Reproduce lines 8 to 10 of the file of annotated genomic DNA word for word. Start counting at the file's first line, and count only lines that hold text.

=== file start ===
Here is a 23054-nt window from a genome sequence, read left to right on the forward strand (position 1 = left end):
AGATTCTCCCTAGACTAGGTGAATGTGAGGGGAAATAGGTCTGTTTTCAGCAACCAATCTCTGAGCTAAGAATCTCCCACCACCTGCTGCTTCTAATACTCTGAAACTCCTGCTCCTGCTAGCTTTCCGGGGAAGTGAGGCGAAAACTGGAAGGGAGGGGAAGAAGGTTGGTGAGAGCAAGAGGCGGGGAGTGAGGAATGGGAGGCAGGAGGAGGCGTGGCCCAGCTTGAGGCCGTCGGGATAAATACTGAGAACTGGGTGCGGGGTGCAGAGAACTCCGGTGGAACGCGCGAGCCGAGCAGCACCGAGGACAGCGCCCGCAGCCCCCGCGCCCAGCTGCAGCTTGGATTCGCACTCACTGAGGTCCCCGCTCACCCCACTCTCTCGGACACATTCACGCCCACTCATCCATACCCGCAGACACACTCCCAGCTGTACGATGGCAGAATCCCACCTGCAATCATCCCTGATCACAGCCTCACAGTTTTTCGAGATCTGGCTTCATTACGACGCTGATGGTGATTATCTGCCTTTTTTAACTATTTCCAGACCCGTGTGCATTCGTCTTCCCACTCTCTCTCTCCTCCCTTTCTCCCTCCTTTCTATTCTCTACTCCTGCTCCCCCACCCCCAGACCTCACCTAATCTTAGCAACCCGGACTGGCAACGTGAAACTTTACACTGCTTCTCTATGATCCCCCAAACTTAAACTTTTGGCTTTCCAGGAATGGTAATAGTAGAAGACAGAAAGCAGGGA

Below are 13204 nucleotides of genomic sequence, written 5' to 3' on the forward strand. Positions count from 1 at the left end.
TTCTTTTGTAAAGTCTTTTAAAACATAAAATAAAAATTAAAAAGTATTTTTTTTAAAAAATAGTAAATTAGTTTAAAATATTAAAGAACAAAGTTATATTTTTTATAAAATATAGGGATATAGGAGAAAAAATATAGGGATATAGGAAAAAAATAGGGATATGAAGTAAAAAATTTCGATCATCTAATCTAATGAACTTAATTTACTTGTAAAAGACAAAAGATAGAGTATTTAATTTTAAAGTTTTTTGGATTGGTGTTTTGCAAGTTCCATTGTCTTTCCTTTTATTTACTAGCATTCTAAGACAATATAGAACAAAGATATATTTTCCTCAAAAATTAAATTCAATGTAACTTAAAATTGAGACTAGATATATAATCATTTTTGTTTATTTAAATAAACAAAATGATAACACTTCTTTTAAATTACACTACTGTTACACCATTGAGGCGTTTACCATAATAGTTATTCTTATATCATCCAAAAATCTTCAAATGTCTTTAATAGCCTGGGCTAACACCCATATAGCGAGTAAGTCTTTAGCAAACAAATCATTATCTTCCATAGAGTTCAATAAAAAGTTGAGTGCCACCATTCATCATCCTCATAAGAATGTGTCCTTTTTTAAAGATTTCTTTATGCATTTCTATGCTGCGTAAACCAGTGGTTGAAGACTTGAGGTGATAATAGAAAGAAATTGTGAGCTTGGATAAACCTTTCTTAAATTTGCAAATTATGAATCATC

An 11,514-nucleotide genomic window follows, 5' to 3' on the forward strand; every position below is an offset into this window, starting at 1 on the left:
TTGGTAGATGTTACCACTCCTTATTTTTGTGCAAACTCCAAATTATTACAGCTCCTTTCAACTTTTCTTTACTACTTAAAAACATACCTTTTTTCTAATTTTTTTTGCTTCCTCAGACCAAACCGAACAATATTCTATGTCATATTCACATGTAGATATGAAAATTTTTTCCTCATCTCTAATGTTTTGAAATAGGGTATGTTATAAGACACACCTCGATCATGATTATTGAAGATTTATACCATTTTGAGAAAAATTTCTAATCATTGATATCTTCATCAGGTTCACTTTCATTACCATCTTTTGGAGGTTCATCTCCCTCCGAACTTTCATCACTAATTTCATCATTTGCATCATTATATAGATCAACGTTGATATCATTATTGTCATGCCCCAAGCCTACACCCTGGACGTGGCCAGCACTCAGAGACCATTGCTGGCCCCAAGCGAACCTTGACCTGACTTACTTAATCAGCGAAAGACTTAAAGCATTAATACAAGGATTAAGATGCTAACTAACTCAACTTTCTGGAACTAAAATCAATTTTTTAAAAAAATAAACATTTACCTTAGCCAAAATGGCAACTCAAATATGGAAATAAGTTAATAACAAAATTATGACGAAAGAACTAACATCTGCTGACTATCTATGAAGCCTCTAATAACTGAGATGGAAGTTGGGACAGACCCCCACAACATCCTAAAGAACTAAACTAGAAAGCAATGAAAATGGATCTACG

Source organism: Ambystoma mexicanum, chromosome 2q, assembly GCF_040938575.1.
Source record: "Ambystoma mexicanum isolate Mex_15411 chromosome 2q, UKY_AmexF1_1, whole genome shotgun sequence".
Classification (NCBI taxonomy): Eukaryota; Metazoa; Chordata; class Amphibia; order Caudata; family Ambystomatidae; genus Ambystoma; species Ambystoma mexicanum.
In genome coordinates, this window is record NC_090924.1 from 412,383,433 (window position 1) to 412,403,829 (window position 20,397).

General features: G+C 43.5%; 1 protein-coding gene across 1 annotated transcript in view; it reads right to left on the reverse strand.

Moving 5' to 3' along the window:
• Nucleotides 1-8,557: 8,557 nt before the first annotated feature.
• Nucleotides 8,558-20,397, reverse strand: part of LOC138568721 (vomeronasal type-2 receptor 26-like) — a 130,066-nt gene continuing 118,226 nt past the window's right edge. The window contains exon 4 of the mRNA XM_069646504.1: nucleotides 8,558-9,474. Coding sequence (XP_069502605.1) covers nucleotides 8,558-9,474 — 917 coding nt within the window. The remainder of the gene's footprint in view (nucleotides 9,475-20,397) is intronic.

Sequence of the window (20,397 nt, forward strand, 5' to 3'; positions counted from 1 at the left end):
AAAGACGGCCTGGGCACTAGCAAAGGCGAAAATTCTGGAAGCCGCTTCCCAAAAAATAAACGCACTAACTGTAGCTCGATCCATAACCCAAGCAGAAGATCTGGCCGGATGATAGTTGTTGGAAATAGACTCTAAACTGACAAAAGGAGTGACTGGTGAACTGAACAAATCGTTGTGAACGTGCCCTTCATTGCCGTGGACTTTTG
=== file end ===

Source record: "Ambystoma mexicanum isolate Mex_15411 chromosome 2q, UKY_AmexF1_1, whole genome shotgun sequence".
Classification (NCBI taxonomy): Eukaryota; Metazoa; Chordata; class Amphibia; order Caudata; family Ambystomatidae; genus Ambystoma; species Ambystoma mexicanum.
In genome coordinates, this window is record NC_090924.1 from 412,383,433 (window position 1) to 412,403,829 (window position 20,397).